Winners of the Wildlife Photographer of the Year 2017 revealed

Every year fans of the natural world are wowed by images from the Wildlife Photographer of the Year competition, which is fiercely contested by entrants from across the globe.

But the winning shots, featured in an exhibition at London’s Natural History Museum, are much more than a collection of beautiful images -they also have an important message to communicate.

Increasingly, the competition has focused on conservation issues, and this year’s overall winner, a bloodied photograph of a de-horned black rhino in South Africa, is a powerful reminder of the threats facing our wildlife.

Scientist and presenter Liz Bonnin, who hosted the awards ceremony at the gallery last night, has praised photojournalist Brent Stirton’s image for being “a powerful and disturbing message from a master storyteller, shining a light not only on a species being pushed to the brink of extinction, but also on the issues of human morality and compassion for the animals we share this planet with”.

Here are some of our favourite images from the new exhibition…

Grand title winner 2017

Memorial to a species by Brent Stirton, South Africa

Also winner of The Wildlife Photojournalist Award: Story category

A black rhino bull is seen dead, poached for its horns less than 24 hours earlier at Hluhluwe Umfolozi Game Reserve, South Africa (Brent Stirton/PA)

This was one of 30 crime scenes photographed by photojournalist Brent as part of his story on rhino poaching. The killers were probably from a local community but working to order, and the horn would have been smuggled out of the country by a middleman. If poaching continues at the current rate, the species could face extinction.

Winner of Wildlife Photojournalist: Single image

Palm-oil survivors by Aaron ‘Bertie’ Gekoski, UK/USA

Asian elephants on a palm-oil plantation in Sabah, Borneo (Aaron Gekoski/PA)

The palm-oil industry is a major cause of deforestation in Sabah, Borneo, where only 8% of protected intact forest remains. Often elephants wander into the plantations to feed, and come into conflict with humans. But our insatiable demand for palm oil (used in half the products sold on supermarket shelves) suggests the problem will only get worse.

Winner of Black and White

Polar pas de deux by Eilo Elvinger, Luxembourg

Polar bears in Svalbard (Eilo Elvinger/PA)

From her ship, anchored in the icy waters off Svalbard, Eilo spotted a polar bear and her two-year-old cub in the distance. Nearing the ship, they were diverted to a patch of snow soaked in leakage from the vessel’s kitchen and began to lick it. Eilo framed her shot tightly, choosing black and white to “reflect the pollution as a shadow cast on the pristine environment”.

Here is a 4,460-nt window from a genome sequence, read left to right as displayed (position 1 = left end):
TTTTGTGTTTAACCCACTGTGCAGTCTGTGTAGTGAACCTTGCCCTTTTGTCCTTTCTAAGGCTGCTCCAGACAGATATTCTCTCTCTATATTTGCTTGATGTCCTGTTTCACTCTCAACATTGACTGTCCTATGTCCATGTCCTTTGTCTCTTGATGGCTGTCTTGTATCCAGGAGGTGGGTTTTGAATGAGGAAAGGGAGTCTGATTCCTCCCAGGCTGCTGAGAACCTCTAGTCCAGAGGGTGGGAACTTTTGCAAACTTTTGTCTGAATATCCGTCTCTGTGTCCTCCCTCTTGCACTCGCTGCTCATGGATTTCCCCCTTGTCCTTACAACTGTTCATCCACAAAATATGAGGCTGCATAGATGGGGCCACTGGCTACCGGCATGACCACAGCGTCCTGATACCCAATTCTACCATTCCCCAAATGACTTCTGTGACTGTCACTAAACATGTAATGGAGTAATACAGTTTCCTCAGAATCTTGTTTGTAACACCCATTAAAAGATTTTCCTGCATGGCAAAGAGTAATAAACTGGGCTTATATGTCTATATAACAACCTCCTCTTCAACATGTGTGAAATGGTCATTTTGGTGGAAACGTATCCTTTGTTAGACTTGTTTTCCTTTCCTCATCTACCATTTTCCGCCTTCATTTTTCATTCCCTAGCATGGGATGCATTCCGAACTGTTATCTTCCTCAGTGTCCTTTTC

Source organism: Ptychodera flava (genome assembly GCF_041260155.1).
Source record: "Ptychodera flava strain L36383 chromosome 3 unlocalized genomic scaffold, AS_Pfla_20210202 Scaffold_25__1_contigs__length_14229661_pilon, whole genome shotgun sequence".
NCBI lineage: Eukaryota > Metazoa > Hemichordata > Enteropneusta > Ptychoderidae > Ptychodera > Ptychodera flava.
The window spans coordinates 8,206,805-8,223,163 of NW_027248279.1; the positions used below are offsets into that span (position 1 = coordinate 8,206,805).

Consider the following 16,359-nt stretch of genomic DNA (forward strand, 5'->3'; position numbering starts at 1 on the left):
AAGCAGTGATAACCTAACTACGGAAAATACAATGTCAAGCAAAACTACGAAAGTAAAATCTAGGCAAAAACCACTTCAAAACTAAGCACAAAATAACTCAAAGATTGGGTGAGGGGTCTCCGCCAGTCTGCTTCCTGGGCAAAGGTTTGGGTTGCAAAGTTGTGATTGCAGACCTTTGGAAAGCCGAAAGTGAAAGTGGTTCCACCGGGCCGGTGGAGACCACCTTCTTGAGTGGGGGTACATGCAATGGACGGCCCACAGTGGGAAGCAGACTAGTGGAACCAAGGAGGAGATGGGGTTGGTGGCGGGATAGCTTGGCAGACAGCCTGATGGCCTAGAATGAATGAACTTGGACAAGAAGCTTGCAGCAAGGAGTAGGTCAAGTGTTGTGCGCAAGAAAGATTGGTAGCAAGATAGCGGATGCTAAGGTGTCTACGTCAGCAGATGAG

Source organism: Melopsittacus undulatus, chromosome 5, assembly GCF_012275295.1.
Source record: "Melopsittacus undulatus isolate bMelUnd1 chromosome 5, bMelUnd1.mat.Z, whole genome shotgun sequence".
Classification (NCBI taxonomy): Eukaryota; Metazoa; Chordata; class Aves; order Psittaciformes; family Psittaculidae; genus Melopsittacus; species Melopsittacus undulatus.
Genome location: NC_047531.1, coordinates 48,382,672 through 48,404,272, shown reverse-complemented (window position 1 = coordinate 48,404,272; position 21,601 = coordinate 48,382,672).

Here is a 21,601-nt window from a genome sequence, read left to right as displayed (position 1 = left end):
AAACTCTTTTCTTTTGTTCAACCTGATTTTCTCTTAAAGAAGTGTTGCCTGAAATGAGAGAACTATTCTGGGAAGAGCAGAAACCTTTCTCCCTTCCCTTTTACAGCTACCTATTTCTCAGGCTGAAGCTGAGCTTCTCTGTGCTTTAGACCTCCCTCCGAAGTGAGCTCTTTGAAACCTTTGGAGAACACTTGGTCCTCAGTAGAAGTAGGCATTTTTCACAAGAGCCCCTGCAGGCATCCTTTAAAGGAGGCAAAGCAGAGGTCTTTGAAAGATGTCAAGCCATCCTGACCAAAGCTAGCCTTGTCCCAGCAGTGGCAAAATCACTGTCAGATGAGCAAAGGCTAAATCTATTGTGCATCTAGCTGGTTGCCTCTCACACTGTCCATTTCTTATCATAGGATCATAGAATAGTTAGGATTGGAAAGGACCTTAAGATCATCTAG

Winner of Behaviour: Mammals

Giant gathering by Tony Wu, USA

A pod of sperm whales in Sri Lanka (Tony Wu/PA)

Tony has spent 17 years studying and photographing sperm whale. He encountered this giant pod of the northeast coast of Sri Lanka. Oily secretions and thick clouds of dung posed a real challenge by smearing his camera-housing dome.

Winner of Animals in Their Environment

The night raider by Marcio Cabral, Brazil

A giant anteater feeds from a termite mound glowing with click beetle larvae (Marcio Cabral/PA)

For three seasons, Marcio had camped out in Brazil’s Cerrado region, in Emas National Park, waiting for the right conditions to capture the light display of bioluminescent click beetle larvae trying to lure termite prey. Then out of the darkness, a giant anteater appeared.

Winner of Earth’s Environments

The ice monster by Laurent Ballesta, France

The underside of an iceberg photographed in East Antarctica (Laurent Ballesta/PA)

Laurent and his expedition team were working out of the French Dumont d’Urville scientific base in East Antarctica, recording with film and photography the impact of global warming. Ice shelves in some parts of the East Antarctic Ice Sheet are melting faster than scientists had previously assumed, threatening a movement of land ice into the sea and raising sea levels dramatically. When Laurent spotted this relatively small iceberg, he saw the chance to realize a long-held ambition – to show for the first time the underwater part. Impossible to capture in one frame, the picture is made up of 147 stitched images.

Winner of Plants and fungi

Tapestry of life by Dorin Bofan, Romania

Hamnøy village in Lofoten Islands, Norway, looking towards the slopes found east of Olstinden peak (Dorin Bofan/PA)

Dorin was contemplating the immense landscape when the clouds parted, allowing shafts of sunlight to fall on the great walls of metamorphic rock, lighting up the swathes of vegetation coating the canyon and its slopes. This mountain variety of downy birch is relatively small, and here in its autumn colours, is glowing gold.

The Wildlife Photographer of the Year 2017 exhibition runs from October 20, 2017 – May 28, 2018 at the Natural History Museum. Tickets cost £14 for adults and £8 for children.

 

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